The United States House of Representatives Thursday passed the crucial five-year Agriculture and Nutrition Act of 2018, also know as the Farm Bill. The House now awaits Senate action ahead of a Sept. 30 deadline.
Since his election, First District Congressman Roger Marshall has said the Farm Bill was a top priority. As a member of the House Agriculture Committee he has advocated on behalf of Kansas producers and the ag community.
“This legislation has been years in the making,” Marshall said. “We’ve hosted hundreds of hearings and made stops across the country to listen to rural America’s needs.”
The mission is accomplished, he said. “We passed a budget-neutral farm bill that takes care of our farmers and ranchers.”
The bill as passed by the house protects crop insurance, simplifies conservation programs, and rolls back heavy-handed federal regulations placed on farmers, ranchers, Marshall said. And, the legislation strengthens our farmers’ safety net, expands rural broadband access, restores funding for trade promotion programs, invests in animal health, and includes programs designed to help young and beginning farmers.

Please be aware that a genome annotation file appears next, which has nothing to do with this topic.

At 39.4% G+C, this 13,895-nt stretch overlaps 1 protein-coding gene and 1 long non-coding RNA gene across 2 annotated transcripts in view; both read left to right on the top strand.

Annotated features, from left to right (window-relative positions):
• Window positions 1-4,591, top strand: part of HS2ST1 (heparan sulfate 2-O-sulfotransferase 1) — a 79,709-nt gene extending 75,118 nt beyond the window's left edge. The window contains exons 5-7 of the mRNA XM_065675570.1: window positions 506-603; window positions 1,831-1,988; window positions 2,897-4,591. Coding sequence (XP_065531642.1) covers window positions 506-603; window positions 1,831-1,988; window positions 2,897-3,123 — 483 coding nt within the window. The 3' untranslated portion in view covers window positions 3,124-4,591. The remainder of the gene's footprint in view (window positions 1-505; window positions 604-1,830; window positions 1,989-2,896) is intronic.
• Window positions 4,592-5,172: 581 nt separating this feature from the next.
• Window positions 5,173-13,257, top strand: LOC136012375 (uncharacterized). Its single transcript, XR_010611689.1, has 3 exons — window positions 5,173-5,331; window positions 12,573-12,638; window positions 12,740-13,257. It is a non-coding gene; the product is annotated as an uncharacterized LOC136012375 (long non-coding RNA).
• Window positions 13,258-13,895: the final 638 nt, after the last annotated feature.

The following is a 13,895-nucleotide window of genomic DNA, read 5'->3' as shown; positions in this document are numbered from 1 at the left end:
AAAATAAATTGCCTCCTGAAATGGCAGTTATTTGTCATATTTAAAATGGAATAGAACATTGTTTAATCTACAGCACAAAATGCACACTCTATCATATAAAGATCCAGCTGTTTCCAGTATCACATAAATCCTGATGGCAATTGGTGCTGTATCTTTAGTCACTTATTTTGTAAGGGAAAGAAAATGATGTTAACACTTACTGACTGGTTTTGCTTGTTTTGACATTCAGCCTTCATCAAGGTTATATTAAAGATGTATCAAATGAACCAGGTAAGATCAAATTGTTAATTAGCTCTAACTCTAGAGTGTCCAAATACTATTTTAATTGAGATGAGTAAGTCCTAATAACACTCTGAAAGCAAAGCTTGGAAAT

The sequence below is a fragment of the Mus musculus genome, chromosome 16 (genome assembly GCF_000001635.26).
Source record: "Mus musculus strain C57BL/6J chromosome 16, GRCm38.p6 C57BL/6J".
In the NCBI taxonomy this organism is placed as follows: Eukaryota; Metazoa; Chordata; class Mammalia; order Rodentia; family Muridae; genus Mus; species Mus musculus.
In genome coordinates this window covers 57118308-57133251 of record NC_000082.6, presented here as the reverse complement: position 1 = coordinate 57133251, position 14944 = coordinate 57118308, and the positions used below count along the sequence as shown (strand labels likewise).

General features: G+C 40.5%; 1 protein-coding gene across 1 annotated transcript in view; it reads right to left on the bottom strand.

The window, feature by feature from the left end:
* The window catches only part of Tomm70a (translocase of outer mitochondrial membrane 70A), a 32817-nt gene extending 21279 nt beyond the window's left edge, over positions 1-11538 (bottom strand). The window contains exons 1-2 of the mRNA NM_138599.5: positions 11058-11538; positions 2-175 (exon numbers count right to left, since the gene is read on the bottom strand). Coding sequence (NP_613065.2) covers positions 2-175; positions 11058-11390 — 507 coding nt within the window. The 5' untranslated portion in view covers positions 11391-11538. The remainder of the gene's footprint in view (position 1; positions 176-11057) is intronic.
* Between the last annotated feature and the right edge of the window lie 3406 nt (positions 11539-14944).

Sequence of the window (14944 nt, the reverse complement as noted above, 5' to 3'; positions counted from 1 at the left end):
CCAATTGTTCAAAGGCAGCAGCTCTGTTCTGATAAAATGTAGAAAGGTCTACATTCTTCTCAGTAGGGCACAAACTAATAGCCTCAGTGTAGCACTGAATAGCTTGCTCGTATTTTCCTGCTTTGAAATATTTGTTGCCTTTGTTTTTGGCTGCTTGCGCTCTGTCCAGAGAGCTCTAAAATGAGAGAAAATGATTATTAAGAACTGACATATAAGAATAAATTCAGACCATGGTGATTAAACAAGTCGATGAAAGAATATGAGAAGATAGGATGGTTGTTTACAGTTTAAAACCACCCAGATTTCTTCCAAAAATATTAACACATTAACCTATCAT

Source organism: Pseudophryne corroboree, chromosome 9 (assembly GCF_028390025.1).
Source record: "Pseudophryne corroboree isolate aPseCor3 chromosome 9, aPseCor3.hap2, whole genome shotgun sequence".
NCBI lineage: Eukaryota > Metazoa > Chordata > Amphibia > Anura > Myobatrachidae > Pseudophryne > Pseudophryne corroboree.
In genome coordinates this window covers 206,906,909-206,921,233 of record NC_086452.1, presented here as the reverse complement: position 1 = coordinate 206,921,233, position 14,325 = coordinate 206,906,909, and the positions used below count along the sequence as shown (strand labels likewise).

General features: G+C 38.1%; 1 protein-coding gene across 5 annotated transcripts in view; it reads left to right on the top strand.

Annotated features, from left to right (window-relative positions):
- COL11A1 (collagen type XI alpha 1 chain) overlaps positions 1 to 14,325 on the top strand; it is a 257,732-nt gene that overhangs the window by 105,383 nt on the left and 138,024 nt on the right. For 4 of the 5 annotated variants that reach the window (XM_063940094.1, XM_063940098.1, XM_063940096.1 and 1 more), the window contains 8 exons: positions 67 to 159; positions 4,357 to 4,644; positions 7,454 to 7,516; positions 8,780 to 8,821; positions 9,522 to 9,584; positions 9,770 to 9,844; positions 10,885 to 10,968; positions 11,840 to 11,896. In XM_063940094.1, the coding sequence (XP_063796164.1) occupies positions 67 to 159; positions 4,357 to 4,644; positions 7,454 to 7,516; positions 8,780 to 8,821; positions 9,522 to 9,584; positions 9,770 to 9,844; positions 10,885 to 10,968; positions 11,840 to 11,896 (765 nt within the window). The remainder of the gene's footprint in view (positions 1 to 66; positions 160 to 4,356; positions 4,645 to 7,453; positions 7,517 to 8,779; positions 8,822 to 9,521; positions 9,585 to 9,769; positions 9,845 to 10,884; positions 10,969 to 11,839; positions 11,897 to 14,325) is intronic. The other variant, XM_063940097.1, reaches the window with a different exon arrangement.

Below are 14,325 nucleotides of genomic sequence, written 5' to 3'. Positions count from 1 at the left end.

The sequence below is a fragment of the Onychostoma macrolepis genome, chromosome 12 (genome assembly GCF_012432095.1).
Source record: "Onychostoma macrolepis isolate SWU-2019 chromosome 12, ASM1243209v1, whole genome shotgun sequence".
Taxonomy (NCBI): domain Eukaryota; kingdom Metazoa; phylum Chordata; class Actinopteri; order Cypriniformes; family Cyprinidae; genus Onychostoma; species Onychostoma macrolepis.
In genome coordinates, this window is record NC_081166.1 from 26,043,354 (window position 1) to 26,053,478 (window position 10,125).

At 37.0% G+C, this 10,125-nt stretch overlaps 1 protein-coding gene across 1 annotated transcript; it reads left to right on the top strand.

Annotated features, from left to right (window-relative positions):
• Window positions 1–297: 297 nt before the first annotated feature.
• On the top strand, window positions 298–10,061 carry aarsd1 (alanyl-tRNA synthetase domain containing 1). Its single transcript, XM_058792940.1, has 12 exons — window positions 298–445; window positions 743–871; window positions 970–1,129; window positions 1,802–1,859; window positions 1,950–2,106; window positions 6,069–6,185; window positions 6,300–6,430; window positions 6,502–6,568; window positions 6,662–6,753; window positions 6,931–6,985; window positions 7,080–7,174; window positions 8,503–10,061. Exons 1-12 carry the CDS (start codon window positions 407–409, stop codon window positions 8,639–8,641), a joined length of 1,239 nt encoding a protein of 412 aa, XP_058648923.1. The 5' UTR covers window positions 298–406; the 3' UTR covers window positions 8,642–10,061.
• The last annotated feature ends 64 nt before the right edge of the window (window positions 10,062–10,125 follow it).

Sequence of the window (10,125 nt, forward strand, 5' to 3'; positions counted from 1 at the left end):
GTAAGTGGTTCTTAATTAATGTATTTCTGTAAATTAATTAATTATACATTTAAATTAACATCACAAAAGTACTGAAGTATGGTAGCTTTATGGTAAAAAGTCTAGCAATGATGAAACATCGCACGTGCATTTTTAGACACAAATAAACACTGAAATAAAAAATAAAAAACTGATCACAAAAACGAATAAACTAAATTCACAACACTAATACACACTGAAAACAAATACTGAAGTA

“After a month of hesitation, today the House proved that we are committed to rural America’s prosperity,” Marshall said. He’s seen first-hand how harsh mother nature has been on our Kansas producers and how crops are struggling, making access to crop insurance and other tools important.
“We can pray for the weather to cooperate all day long, but I came to Washington to do more than a rain dance, I came here to deliver certainty to our producers who are struggling, and this bill does that,” Marshall said.
As the Senate waits to vote on the measure, U.S. Senator Pat Roberts, R-Kan, congratulated the House and House Ag Committee Chairman Mike Conaway for passing the Farm Bill. Roberts is chairman of the U.S. Senate Committee on Agriculture, Nutrition and Forestry.
“I congratulate Chairman Conaway on successfully navigating his Farm Bill through the House,” Roberts said. “I look forward to working with him and his colleagues in conference once the Senate passes our Farm Bill. Our farmers and ranchers need certainty and predictability. They are counting on us.”